It’s important to communicate to the child that the abuse is not their fault, that they are loved and important and that they can trust you to keep them safe and protected from now on. You must also — as soon as possible — take any necessary steps to ensure the child is safe from the perpetrator, report the abuse to the authorities and get a medical evaluation if necessary.
Help and support may be available from your school social worker or psychologist, and the school system can provide services to the child to assist their education process during this challenging time. Paloj strongly recommends the child and their family have mental health counseling to process the trauma of the abuse and move toward healing together.
Parents can also take a proactive approach by warning children about inappropriate or unwanted sexual attention. There isn’t a hard-and-fast rule for when to start having this conversation. It depends on the child’s level of maturity and comprehension. That said, conversations about private body parts, boundaries and appropriate vs. inappropriate touching can begin from the age of 2. Additionally, Paloj recommends kids are taught the anatomically correct words for body parts — such as vagina and penis — so they know how to label and report any abuse or any other issues they have in a way that’s comprehensible.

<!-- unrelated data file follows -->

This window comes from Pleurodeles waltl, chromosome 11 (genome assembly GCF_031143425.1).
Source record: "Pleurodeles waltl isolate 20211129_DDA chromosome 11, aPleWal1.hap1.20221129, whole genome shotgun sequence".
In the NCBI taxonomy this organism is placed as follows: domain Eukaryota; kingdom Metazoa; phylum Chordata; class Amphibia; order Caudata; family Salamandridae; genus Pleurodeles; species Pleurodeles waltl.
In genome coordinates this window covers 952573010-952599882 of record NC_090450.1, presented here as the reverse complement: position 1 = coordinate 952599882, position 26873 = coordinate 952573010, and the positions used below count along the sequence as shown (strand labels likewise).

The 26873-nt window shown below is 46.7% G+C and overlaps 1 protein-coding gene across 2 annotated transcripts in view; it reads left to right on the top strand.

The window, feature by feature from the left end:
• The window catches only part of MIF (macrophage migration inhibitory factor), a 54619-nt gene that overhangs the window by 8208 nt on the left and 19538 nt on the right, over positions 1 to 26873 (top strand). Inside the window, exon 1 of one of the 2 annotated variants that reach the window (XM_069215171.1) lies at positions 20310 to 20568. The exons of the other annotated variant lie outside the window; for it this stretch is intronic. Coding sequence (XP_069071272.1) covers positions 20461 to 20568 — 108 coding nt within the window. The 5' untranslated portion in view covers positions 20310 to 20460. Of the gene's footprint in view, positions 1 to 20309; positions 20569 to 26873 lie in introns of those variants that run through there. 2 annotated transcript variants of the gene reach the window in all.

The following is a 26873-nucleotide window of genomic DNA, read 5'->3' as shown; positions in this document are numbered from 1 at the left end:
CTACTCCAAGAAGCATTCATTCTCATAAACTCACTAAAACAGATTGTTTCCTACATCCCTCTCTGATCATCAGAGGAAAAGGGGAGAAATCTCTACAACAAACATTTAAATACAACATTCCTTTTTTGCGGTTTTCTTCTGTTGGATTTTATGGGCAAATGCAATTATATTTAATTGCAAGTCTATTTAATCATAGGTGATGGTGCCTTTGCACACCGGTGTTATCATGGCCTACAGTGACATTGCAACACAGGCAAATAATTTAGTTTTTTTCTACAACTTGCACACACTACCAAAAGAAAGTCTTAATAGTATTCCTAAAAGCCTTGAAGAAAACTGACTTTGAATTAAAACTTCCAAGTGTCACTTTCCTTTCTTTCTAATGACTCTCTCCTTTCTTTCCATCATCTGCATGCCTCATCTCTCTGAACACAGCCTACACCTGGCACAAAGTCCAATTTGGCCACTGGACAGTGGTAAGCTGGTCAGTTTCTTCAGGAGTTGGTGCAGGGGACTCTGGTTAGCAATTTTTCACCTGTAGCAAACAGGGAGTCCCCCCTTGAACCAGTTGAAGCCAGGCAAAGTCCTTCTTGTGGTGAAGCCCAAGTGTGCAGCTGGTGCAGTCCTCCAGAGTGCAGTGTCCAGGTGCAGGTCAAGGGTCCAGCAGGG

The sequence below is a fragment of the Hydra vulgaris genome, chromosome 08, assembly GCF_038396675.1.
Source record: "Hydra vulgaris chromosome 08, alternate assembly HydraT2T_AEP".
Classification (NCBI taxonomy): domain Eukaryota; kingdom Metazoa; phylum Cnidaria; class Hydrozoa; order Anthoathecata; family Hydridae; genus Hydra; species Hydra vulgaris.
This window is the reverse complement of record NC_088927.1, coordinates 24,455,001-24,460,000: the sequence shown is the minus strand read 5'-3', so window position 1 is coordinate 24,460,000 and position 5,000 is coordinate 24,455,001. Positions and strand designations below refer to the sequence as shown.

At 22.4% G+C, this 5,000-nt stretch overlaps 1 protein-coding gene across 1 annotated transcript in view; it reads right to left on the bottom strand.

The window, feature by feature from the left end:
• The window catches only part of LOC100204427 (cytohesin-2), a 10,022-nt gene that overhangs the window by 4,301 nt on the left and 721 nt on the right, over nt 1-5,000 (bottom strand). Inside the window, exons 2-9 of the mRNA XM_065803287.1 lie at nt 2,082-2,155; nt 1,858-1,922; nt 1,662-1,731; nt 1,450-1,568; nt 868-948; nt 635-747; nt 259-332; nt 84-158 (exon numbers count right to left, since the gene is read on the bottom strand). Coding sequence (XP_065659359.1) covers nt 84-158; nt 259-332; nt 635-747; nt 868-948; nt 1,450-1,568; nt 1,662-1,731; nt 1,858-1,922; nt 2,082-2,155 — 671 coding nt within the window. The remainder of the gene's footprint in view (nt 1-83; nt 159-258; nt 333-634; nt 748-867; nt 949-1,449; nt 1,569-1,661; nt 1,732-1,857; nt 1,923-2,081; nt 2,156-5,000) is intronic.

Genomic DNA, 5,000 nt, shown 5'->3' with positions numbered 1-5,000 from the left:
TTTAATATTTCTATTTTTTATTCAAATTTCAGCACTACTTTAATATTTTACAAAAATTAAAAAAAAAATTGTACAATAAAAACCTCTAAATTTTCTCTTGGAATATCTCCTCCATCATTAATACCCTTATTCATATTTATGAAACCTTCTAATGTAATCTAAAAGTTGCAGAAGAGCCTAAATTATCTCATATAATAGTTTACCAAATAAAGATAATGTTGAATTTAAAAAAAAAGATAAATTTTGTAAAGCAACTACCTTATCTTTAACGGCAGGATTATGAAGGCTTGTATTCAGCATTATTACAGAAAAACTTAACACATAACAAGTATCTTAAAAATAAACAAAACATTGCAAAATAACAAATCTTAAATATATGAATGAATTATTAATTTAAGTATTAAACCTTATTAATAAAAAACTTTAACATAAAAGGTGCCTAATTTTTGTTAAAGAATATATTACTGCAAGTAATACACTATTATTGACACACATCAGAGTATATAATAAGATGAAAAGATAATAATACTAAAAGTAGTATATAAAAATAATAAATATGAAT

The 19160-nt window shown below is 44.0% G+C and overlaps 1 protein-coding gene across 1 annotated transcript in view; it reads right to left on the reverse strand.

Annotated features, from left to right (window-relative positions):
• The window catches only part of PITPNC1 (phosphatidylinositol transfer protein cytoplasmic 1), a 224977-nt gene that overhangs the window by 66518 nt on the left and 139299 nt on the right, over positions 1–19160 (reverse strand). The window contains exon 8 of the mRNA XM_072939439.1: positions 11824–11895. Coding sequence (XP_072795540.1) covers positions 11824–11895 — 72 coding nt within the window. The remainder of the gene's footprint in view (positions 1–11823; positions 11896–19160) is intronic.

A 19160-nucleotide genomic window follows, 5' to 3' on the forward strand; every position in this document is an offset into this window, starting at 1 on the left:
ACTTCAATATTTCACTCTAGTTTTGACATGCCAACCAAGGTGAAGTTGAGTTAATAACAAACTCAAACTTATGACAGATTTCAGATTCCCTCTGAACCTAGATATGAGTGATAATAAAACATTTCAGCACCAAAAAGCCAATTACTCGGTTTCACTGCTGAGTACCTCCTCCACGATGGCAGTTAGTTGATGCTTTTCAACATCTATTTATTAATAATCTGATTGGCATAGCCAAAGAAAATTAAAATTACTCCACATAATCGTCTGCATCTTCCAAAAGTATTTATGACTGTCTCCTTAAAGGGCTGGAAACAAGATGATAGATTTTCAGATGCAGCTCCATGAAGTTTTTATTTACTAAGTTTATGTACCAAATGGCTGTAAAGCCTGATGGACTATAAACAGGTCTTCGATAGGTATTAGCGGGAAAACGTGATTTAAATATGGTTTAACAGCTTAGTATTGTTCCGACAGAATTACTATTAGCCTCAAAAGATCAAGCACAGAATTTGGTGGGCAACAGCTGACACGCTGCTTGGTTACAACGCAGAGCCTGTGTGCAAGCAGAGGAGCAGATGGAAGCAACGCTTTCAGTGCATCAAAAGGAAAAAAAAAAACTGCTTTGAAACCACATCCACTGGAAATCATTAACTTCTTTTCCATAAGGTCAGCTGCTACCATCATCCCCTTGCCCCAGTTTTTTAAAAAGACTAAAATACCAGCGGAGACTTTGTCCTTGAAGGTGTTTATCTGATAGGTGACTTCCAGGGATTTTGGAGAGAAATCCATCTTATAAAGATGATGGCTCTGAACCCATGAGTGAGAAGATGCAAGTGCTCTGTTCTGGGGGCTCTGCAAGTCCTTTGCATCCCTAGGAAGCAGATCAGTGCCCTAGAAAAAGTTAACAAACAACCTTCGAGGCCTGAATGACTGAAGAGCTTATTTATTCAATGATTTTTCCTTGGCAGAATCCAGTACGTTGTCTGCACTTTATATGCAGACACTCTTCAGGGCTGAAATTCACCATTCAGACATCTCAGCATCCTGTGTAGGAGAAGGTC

For example, during bath time, parents can teach their children what parts of the body are private and not OK to show to or be touched by others. Dolls can also be used to demonstrate appropriate touch with children, and parents can share instances of when it’s OK to show certain body parts, such as at a doctor’s visit.
“As a parent, it is important that you model healthy boundaries around touch, play, sexuality, etc., for your child,” says Paloj. “Don’t create unnecessary fear or anxiety for unwanted sexual attention or advances, as this may teach children to be fearful of adults and impact their ability to trust and open up to others in a healthy way. Don’t talk about body parts in a shameful, ‘taboo’ way, as this may create dilemmas around sexual expression and nudity in an unhelpful manner. And don’t share personal stories of sexual abuse to young children who may not be able to emotionally deal with this information. Ultimately, it’s crucial to encourage the child to share whenever someone has ‘hurt them’ and send the message that they won’t get in trouble for sharing this information.”
Dobkin provides the following tips as a guide for parents having conversations about unwanted sexual attention with a child of any age:
- Discuss how to say no and how to ask for help from a trusted figure
- Try your best to be forthcoming and honest with your children
- Discuss consent and age-appropriate sexual contact
- Do be validating, empathetic, forthcoming and open-minded
- Don’t be invalidating, degrading, secretive or close-minded